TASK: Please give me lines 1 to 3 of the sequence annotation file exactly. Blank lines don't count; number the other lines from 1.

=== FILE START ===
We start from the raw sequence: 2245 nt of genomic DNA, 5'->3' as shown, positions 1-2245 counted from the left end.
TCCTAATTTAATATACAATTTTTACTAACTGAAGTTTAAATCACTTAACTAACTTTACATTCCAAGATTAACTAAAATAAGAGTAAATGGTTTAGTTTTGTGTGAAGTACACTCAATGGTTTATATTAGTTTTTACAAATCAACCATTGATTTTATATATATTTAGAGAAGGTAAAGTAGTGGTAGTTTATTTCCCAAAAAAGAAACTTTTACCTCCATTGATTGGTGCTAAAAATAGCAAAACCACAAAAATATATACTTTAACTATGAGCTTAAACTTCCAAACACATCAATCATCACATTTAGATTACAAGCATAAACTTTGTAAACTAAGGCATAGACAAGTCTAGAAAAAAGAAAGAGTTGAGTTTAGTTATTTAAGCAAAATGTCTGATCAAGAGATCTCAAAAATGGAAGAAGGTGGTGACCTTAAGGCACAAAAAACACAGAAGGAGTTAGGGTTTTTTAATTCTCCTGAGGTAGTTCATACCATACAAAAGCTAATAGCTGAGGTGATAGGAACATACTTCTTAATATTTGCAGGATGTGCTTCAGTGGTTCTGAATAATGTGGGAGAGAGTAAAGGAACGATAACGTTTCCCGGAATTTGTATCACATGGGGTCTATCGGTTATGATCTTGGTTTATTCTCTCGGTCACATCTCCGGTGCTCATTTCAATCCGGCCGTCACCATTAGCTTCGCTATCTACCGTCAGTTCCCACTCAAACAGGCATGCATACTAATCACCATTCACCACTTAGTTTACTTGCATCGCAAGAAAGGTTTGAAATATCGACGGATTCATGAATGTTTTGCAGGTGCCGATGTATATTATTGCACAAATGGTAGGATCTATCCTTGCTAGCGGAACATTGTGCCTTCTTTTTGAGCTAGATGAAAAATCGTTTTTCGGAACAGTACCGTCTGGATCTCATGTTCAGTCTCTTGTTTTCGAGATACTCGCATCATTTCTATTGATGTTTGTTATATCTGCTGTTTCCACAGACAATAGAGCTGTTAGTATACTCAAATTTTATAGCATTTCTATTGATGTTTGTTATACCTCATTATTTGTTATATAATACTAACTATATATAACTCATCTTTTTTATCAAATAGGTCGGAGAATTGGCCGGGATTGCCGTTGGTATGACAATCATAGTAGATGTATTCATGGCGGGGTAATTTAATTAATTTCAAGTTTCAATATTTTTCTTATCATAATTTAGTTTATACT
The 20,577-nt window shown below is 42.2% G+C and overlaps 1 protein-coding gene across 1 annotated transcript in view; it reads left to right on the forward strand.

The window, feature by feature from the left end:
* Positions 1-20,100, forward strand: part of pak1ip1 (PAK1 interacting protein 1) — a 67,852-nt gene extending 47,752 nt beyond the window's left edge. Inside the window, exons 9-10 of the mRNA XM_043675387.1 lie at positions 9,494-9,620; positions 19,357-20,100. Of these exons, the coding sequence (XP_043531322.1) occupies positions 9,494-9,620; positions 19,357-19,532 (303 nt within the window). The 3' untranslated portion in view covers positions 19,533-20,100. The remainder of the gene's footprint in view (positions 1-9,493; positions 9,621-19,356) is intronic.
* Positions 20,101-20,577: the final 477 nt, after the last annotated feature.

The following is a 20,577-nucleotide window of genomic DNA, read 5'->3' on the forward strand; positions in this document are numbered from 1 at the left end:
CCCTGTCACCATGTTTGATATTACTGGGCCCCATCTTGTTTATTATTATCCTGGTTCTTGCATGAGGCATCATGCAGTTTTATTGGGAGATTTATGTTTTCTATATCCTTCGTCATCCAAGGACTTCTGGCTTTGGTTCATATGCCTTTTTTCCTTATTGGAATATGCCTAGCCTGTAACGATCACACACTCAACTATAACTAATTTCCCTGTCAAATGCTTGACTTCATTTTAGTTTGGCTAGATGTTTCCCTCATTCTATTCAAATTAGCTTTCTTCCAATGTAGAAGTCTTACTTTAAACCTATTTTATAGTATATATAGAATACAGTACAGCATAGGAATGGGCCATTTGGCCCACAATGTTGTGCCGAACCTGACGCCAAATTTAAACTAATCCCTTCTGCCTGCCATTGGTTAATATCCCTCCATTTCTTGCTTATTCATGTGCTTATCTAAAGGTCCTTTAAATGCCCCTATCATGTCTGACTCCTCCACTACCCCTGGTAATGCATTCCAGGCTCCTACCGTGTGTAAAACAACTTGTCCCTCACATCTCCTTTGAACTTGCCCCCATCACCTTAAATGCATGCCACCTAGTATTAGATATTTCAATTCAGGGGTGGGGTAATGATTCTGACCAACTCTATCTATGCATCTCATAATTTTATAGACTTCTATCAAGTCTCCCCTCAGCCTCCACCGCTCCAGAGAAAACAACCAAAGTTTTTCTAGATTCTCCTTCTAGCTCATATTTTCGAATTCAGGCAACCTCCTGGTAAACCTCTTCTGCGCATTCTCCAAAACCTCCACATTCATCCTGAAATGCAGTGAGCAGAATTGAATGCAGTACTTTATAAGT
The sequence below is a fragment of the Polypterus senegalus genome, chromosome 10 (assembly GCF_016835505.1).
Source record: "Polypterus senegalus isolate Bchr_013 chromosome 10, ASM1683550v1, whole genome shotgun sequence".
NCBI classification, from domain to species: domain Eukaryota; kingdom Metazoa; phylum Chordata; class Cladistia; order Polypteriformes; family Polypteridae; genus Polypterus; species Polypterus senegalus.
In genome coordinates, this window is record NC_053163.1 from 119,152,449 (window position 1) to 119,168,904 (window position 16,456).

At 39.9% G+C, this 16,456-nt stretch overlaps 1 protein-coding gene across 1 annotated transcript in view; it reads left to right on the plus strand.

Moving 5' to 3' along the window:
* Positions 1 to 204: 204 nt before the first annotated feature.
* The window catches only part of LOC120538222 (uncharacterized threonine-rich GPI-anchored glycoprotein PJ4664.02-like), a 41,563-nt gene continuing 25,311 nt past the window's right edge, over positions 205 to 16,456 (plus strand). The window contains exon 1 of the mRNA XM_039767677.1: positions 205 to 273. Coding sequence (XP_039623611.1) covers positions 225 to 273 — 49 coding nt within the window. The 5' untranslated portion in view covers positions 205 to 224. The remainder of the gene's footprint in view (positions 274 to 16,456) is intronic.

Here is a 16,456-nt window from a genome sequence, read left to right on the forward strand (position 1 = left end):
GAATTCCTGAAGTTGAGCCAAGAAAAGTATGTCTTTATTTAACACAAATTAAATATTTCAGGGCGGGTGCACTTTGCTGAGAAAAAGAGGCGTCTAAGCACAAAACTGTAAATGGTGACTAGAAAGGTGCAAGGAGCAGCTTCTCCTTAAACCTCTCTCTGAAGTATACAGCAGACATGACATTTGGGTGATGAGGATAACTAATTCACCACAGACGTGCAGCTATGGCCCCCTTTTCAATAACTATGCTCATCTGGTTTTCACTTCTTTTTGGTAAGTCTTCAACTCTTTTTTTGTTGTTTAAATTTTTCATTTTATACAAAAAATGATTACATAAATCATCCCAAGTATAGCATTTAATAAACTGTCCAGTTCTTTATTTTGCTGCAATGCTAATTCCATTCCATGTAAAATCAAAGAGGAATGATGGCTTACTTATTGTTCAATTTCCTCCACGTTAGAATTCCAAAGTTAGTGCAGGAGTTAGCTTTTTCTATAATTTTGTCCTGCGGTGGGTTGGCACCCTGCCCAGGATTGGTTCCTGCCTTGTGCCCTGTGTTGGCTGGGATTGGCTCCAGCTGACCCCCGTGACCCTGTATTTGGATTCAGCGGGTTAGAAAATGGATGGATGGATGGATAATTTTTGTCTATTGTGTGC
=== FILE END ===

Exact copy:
We start from the raw sequence: 2245 nt of genomic DNA, 5'->3' as shown, positions 1-2245 counted from the left end.
TCCTAATTTAATATACAATTTTTACTAACTGAAGTTTAAATCACTTAACTAACTTTACATTCCAAGATTAACTAAAATAAGAGTAAATGGTTTAGTTTTGTGTGAAGTACACTCAATGGTTTATATTAGTTTTTACAAATCAACCATTGATTTTATATATATTTAGAGAAGGTAAAGTAGTGGTAGTTTATTTCCCAAAAAAGAAACTTTTACCTCCATTGATTGGTGCTAAAAATAGCAAAACCACAAAAATATATACTTTAACTATGAGCTTAAACTTCCAAACACATCAATCATCACATTTAGATTACAAGCATAAACTTTGTAAACTAAGGCATAGACAAGTCTAGAAAAAAGAAAGAGTTGAGTTTAGTTATTTAAGCAAAATGTCTGATCAAGAGATCTCAAAAATGGAAGAAGGTGGTGACCTTAAGGCACAAAAAACACAGAAGGAGTTAGGGTTTTTTAATTCTCCTGAGGTAGTTCATACCATACAAAAGCTAATAGCTGAGGTGATAGGAACATACTTCTTAATATTTGCAGGATGTGCTTCAGTGGTTCTGAATAATGTGGGAGAGAGTAAAGGAACGATAACGTTTCCCGGAATTTGTATCACATGGGGTCTATCGGTTATGATCTTGGTTTATTCTCTCGGTCACATCTCCGGTGCTCATTTCAATCCGGCCGTCACCATTAGCTTCGCTATCTACCGTCAGTTCCCACTCAAACAGGCATGCATACTAATCACCATTCACCACTTAGTTTACTTGCATCGCAAGAAAGGTTTGAAATATCGACGGATTCATGAATGTTTTGCAGGTGCCGATGTATATTATTGCACAAATGGTAGGATCTATCCTTGCTAGCGGAACATTGTGCCTTCTTTTTGAGCTAGATGAAAAATCGTTTTTCGGAACAGTACCGTCTGGATCTCATGTTCAGTCTCTTGTTTTCGAGATACTCGCATCATTTCTATTGATGTTTGTTATATCTGCTGTTTCCACAGACAATAGAGCTGTTAGTATACTCAAATTTTATAGCATTTCTATTGATGTTTGTTATACCTCATTATTTGTTATATAATACTAACTATATATAACTCATCTTTTTTATCAAATAGGTCGGAGAATTGGCCGGGATTGCCGTTGGTATGACAATCATAGTAGATGTATTCATGGCGGGGTAATTTAATTAATTTCAAGTTTCAATATTTTTCTTATCATAATTTAGTTTATACT
The 20,577-nt window shown below is 42.2% G+C and overlaps 1 protein-coding gene across 1 annotated transcript in view; it reads left to right on the forward strand.